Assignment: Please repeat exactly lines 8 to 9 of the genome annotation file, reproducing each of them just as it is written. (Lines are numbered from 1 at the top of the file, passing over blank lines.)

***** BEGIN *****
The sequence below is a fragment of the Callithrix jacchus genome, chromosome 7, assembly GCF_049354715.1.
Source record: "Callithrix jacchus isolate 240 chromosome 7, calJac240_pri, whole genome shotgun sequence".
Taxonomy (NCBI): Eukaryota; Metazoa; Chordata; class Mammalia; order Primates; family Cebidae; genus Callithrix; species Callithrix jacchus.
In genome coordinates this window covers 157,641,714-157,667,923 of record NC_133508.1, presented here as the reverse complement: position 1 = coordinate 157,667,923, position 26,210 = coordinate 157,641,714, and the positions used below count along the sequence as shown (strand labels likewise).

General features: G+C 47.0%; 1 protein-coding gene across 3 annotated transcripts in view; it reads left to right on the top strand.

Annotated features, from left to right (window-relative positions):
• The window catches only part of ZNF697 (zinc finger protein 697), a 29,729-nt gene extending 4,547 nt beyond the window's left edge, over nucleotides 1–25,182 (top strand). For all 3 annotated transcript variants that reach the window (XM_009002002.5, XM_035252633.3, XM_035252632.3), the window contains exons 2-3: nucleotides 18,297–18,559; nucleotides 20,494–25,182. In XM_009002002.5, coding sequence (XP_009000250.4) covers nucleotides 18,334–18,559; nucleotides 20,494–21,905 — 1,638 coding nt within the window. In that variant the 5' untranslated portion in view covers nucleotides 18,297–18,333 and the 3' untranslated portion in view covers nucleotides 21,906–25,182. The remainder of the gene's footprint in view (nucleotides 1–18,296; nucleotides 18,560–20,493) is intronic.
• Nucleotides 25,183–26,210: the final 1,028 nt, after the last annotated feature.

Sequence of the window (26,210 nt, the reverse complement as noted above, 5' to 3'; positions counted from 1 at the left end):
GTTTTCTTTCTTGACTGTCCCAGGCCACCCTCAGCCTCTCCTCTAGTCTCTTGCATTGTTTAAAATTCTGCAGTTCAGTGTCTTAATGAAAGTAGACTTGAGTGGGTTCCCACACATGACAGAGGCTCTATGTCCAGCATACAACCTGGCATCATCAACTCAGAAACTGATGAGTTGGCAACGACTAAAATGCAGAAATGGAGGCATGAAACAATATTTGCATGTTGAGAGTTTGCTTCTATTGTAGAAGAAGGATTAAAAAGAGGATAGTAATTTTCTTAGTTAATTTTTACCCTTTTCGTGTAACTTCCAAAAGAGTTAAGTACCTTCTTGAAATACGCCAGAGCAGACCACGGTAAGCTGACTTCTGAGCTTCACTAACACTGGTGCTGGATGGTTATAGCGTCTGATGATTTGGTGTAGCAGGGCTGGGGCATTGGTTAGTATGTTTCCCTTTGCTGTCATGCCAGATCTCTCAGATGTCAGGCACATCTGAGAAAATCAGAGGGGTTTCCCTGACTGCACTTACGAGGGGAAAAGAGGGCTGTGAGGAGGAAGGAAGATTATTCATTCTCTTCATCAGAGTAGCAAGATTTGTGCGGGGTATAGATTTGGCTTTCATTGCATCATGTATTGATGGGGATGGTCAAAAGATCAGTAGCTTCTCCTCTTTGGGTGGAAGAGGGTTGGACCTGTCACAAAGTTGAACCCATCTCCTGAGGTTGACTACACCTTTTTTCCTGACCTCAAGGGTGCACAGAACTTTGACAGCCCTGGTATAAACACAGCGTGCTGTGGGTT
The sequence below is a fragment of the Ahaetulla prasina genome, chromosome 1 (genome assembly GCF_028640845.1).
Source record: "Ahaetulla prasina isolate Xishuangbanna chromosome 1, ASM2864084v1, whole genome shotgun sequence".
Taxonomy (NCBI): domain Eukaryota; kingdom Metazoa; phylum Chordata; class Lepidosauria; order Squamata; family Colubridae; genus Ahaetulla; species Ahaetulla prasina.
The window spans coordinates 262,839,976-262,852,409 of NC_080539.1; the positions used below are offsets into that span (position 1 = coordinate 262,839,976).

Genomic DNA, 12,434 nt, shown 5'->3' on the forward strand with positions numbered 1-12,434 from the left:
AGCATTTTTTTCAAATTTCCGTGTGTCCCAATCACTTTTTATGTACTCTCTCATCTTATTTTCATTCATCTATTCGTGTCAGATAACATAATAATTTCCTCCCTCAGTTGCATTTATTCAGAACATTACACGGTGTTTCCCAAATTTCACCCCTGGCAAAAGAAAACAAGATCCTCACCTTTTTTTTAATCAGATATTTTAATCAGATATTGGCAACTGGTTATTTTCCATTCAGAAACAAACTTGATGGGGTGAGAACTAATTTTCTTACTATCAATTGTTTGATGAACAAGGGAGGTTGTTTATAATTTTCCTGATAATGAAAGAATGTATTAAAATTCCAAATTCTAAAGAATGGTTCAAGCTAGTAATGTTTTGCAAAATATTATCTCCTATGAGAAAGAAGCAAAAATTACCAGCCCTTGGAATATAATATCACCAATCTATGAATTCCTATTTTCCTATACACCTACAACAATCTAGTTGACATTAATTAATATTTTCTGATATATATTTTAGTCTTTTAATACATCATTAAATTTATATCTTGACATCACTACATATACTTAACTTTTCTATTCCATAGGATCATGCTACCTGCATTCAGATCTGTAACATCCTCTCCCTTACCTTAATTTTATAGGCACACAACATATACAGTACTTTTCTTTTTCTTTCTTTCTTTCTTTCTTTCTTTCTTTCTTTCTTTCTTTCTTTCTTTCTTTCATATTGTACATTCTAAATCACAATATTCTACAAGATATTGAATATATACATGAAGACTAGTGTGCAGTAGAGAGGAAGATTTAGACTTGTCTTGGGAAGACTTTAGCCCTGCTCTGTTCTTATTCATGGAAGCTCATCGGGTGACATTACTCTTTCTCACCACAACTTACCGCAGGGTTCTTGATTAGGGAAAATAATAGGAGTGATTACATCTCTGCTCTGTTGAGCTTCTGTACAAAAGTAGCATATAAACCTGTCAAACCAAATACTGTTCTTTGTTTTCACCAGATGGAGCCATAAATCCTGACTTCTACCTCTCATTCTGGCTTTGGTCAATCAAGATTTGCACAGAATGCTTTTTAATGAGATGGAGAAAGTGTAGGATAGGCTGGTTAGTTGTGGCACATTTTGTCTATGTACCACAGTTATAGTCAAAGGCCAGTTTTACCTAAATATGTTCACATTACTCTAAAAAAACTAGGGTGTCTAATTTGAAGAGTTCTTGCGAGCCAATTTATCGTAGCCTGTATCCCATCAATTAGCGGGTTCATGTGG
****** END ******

• Nucleotides 25,183–26,210: the final 1,028 nt, after the last annotated feature.

Sequence of the window (26,210 nt, the reverse complement as noted above, 5' to 3'; positions counted from 1 at the left end):